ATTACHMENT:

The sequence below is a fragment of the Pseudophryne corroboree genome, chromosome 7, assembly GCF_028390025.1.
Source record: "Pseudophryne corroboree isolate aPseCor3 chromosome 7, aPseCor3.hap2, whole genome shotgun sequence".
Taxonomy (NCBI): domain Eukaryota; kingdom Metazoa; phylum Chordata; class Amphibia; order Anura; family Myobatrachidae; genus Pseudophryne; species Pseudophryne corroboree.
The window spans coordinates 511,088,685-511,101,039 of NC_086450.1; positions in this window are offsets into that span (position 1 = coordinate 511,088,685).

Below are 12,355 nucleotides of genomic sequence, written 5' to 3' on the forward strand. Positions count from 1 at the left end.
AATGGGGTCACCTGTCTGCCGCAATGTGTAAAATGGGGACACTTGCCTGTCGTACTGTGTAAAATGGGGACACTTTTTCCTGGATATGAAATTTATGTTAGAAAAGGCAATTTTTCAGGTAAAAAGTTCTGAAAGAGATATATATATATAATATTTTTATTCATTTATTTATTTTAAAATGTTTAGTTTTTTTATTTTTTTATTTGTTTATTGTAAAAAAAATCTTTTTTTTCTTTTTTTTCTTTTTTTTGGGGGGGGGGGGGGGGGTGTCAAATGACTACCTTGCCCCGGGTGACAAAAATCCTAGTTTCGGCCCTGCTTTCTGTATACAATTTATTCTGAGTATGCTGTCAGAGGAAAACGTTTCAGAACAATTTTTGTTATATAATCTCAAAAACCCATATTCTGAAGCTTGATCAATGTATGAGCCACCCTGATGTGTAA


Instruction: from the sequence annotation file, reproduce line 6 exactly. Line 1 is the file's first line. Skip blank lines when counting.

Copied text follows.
AATGGGGTCACCTGTCTGCCGCAATGTGTAAAATGGGGACACTTGCCTGTCGTACTGTGTAAAATGGGGACACTTTTTCCTGGATATGAAATTTATGTTAGAAAAGGCAATTTTTCAGGTAAAAAGTTCTGAAAGAGATATATATATATAATATTTTTATTCATTTATTTATTTTAAAATGTTTAGTTTTTTTATTTTTTTATTTGTTTATTGTAAAAAAAATCTTTTTTTTCTTTTTTTTCTTTTTTTTGGGGGGGGGGGGGGGGGTGTCAAATGACTACCTTGCCCCGGGTGACAAAAATCCTAGTTTCGGCCCTGCTTTCTGTATACAATTTATTCTGAGTATGCTGTCAGAGGAAAACGTTTCAGAACAATTTTTGTTATATAATCTCAAAAACCCATATTCTGAAGCTTGATCAATGTATGAGCCACCCTGATGTGTAA